This tutorial will teach you to search and send data to Humio. Before we get started make sure you have a running installation of Humio or a free Humio Cloud account:
The first thing you should do once you have a running instance is to go through the interactive in-app tutorial. It is a 101-course that teaches you the basics of searching. You can find the tutorial in the Help menu at the top of the UI:
While the tutorial panel is open it will continuously stream simulated log data from a web server and steps you through searching and visualizing the logs.
Once you have completed the tutorial move on to step 2.
You can use the UI’s build-in function documentation by hitting alt+enter while focusing the search field. We also have documentation and examples for all functions in the query function reference.
While simulated data is all well and good, you only feel the real power of Humio once you can work with your own data. It is time to start sending logs to Humio.
First you need a repository to store the data in. You can either use your sandbox repository or if you are running Humio locally you can create a new dedicated repository (make sure to pick a “Repository” and not “View” since they cannot be used for storage).
Once you have chosen a repository you need get an access token called an ingest token. You can find the default ingest token generated for your repository by going to:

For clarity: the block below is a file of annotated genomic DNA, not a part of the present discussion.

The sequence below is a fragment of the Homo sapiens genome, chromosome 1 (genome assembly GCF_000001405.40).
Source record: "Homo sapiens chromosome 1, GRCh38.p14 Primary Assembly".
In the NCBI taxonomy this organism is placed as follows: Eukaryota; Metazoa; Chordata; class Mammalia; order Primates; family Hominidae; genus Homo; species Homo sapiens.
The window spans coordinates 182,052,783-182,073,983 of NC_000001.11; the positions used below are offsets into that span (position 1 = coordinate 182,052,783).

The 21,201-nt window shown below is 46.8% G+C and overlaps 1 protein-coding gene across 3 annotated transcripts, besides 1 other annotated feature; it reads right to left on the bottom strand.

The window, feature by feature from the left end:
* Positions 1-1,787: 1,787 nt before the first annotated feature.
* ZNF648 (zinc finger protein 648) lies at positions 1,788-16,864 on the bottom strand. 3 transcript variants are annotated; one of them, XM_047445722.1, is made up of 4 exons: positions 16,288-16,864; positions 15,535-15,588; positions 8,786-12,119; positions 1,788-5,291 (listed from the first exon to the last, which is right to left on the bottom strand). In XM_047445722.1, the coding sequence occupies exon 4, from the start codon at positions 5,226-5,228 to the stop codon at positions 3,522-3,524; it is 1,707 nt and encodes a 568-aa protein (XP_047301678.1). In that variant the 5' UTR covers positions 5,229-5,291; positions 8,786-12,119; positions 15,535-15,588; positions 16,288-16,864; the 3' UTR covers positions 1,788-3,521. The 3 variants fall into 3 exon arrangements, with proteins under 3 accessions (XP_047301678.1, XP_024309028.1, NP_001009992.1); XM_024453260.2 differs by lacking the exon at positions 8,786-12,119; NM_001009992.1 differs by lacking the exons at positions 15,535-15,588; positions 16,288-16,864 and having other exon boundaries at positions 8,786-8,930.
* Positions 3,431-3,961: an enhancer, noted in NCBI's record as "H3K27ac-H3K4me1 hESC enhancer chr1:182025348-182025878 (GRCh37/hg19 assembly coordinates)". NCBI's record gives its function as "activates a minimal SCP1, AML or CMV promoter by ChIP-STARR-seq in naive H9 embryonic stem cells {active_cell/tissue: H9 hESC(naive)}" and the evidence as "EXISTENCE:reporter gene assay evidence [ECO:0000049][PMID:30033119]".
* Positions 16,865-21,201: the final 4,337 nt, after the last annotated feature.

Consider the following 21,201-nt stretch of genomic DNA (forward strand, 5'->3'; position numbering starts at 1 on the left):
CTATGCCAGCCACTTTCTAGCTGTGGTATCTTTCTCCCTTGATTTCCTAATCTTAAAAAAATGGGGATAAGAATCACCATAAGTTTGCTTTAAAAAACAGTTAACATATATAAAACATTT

Ingest Tokens →
Click the Eye Icon
and copying the default token (or creating a new one).
When data arrive at Humio it needs to be parsed. Therefore you have to specify
which parser should be used to interpret your data. Which one your need depends
your data format. A safe bet is the
kv (Key-Value) parser.
It looks at incoming events and finds
key=value pairs - producing a field
with the value
"value" on the stored event.
You can go to the “Parsers” menu item in the top menu of the UI to explore. But for now, it is a good idea to stick with one of the built-in parsers for your first experiments with Humio.
Now you are all set, choose one of the following guides:
You can read more about these methods in the sending data to humio section.
Tip: If you are already using ElasticSearch ELK you can also take a look at how easy it is to migrate from an Elastic Stack to Humio.
While Humio has build-in support for the most popular logging formats (e.g. AccessLog, JSON)
and can rip out almost anything with the
kv parser, you still
may have special needs for your custom application logs. If that is the case you need to
create your own custom parser.